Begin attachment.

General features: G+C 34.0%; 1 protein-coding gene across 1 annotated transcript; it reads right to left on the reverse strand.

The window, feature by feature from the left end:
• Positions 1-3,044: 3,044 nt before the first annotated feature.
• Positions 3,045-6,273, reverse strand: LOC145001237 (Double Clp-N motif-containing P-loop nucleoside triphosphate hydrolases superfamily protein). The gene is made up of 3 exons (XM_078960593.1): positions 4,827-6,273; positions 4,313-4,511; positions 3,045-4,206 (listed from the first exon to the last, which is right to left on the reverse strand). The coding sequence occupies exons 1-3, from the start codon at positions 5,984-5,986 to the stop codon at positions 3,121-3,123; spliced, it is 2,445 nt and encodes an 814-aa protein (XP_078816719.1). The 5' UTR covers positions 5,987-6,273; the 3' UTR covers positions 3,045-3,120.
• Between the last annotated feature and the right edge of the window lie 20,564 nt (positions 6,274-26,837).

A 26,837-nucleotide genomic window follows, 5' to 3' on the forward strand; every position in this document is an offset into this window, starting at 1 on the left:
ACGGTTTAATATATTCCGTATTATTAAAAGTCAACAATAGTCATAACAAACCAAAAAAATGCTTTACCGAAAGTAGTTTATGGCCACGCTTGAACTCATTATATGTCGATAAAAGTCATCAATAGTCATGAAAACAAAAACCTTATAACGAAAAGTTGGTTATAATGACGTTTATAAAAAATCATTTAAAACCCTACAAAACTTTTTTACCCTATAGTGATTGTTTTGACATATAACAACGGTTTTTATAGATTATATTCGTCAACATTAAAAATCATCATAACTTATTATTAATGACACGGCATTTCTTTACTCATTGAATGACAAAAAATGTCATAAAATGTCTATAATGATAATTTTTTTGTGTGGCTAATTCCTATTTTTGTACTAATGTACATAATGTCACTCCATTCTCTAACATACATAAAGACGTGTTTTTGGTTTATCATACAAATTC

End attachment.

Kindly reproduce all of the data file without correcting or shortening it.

General features: G+C 34.0%; 1 protein-coding gene across 1 annotated transcript; it reads right to left on the reverse strand.

The window, feature by feature from the left end:
• Positions 1-3,044: 3,044 nt before the first annotated feature.
• Positions 3,045-6,273, reverse strand: LOC145001237 (Double Clp-N motif-containing P-loop nucleoside triphosphate hydrolases superfamily protein). The gene is made up of 3 exons (XM_078960593.1): positions 4,827-6,273; positions 4,313-4,511; positions 3,045-4,206 (listed from the first exon to the last, which is right to left on the reverse strand). The coding sequence occupies exons 1-3, from the start codon at positions 5,984-5,986 to the stop codon at positions 3,121-3,123; spliced, it is 2,445 nt and encodes an 814-aa protein (XP_078816719.1). The 5' UTR covers positions 5,987-6,273; the 3' UTR covers positions 3,045-3,120.
• Between the last annotated feature and the right edge of the window lie 20,564 nt (positions 6,274-26,837).

A 26,837-nucleotide genomic window follows, 5' to 3' on the forward strand; every position in this document is an offset into this window, starting at 1 on the left:
ACGGTTTAATATATTCCGTATTATTAAAAGTCAACAATAGTCATAACAAACCAAAAAAATGCTTTACCGAAAGTAGTTTATGGCCACGCTTGAACTCATTATATGTCGATAAAAGTCATCAATAGTCATGAAAACAAAAACCTTATAACGAAAAGTTGGTTATAATGACGTTTATAAAAAATCATTTAAAACCCTACAAAACTTTTTTACCCTATAGTGATTGTTTTGACATATAACAACGGTTTTTATAGATTATATTCGTCAACATTAAAAATCATCATAACTTATTATTAATGACACGGCATTTCTTTACTCATTGAATGACAAAAAATGTCATAAAATGTCTATAATGATAATTTTTTTGTGTGGCTAATTCCTATTTTTGTACTAATGTACATAATGTCACTCCATTCTCTAACATACATAAAGACGTGTTTTTGGTTTATCATACAAATTC